A more in-depth guide to cover crops is Cover Crops on the Intensive Market Farm by John Hendrickson of the Center for Integrated Agricultural Systems (CIAS) at the University of Wisconsin. You will find information on the advantages and disadvantages associated with cover cropping on market farms, equipment needs, till and no-till management of cover crops, and cropping sequences with a table of varieties and sequence options. The publication also recommends ways to ensure your farm is maximizing the potential benefits of cover crops involving soil fertility, and pest management. Additional resources and a management guide for specific crop species are listed at the end.
Additional Resources and Citations
Anne and Dennis from Regenerative Roots Farm. 2013. Grower Information Sheet: Living Mulch Aisles for Vegetable Fields. FairShare CSA Coalition
Carlberg, Zoe. 2014. Sustainable Weed Management for Small and Medium-Scale Farm. ATTRA
Colquhoun, Jed. 2007. Weed Management in Organic Vegetable Production. University of Wisconsin Extension
Delahaut, K.A. 1997. Colorado Potato Beetle. University of Wisconsin-Extension
Delahaut, K.A. 2001. Garden Facts: Caterpillar Pests of Cole Crops. University of Wisconsin-Extension
Delahaut, K.A. 2002. Garden Facts: Cucumber Beetles. University of Wisconsin-Extension
Delahaut, K.A. 2001. Garden Facts: Flea Beetles. University of Wisconsin-Extension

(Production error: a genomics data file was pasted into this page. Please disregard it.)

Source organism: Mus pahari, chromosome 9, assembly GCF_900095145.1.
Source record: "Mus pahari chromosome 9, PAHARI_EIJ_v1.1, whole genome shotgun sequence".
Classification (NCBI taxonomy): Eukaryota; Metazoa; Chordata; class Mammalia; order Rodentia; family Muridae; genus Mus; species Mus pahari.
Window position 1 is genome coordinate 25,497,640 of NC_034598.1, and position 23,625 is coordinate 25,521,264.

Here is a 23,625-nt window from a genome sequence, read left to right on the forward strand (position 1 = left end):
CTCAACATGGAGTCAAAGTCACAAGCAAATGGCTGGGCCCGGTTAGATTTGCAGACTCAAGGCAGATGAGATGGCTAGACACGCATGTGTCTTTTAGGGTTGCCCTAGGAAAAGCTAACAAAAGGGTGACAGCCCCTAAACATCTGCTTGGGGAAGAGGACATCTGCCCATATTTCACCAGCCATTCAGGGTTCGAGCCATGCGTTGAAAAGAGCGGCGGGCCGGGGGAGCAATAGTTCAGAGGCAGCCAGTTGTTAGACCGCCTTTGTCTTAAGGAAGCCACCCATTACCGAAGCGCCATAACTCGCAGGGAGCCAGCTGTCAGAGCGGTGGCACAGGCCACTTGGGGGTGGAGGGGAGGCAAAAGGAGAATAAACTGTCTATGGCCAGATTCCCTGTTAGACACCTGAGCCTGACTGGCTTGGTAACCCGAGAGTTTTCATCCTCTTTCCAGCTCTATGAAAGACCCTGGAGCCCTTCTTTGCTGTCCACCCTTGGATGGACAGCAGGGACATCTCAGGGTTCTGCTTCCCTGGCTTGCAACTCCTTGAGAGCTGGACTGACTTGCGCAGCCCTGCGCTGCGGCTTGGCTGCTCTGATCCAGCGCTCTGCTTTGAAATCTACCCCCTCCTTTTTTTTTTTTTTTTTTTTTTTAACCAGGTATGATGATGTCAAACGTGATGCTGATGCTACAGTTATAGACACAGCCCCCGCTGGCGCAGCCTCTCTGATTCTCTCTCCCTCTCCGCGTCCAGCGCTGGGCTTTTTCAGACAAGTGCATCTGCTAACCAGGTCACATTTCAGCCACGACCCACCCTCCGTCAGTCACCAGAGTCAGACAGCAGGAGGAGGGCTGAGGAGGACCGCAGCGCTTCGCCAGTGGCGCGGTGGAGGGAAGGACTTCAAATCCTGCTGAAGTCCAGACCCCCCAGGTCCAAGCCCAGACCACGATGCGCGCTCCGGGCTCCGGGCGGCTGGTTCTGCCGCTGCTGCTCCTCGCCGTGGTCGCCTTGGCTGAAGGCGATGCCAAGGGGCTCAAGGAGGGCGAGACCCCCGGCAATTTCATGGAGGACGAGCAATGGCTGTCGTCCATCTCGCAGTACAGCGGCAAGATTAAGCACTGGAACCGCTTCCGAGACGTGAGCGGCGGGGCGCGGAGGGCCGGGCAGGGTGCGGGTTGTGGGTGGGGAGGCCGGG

Delahaut, K.A. 2001. Garden Facts: Onion Thrips. University of Wisconsin-Extension
Delahaut, K.A. 2001. Garden Facts: Squash Bug. University of Wisconsin-Extension
Delahaut, K.A. 2001. Garden Facts: Squash Vine Borer. University of Wisconsin-Extension
Delahaut, K.A. 2001. Garden Facts: Vegetable Aphids. University of Wisconsin-Extension
Delahaut, Karen and Walt Stevenson. 2004. Tomato and Pepper Disorders: Bacterial Spot and Speck. University of Wisconsin-Extension
Delahaut, Karen, and Walt Stevenson. 2004. Tomato Disorders: Early Blight and Septoria Leaf Spot. University of Wisconsin-Extension
Delahaut, Karen, and Walt Stevenson. 2004. Tomato Disorder: Physiological Fruit Problems. University of Wisconsin-Extension
Dufour, Rex. 2001. Biointensive Integrated Pest Management. ATTRA
Fouche, Calvin, Mark Gaskell, Steven Koike, Jeff Mitchell, and Richard Smith. 2000. Insect Pest Management for Organic Crops. University of California Division of Agriculture and Natural Resources
Gevens, Amanda J., Anna Seidl and Brian Hudelson. 2010. Managing Late Blight in Tomatoes. University of Wisconsin-Madison Dept. of Plant Pathology
Hendrickson, John. 2009. Cover Crops on the Intensive Market Farm. UW-Madison Center for Integrated Agricultural Systems
Koike, Steven T., Mark Gaskell, Calvin Fouche, Richard Smith and Jeff Mitchell. 2000. Plant Disease Management for Organic Crops. University of California’s Division of Agriculture and Natural Resources
Kuepper, George and Mardi Dodson. 2001. Companion Planting: Basic Concepts and Resources. ATTRA
Mader, Eric and Nancy Lee Adamson. 2012. Invertebrate Conservation Fact Sheet: Organic-Approved Pesticides, Minimizing Risks to Bees. The Xerces Society for Invertebrate Conservation
Nordell, Anne and Eric. 2009. Weed the Soil, Not the Crop. Acres USA. Vol.40(6), 6pp.
Reid, Judson Project coordinator. 2014. Sustainable Pest Management in Greenhouses and High Tunnels. Sustainable Agriculture Research and Education (SARE) program
Schonbeck, Mark. 2012. Organic Mulching Materials for Weed Management. eXtension
Schonbeck, Mark. 2012. Synthetic Mulching Materials for Weed Management. eXtension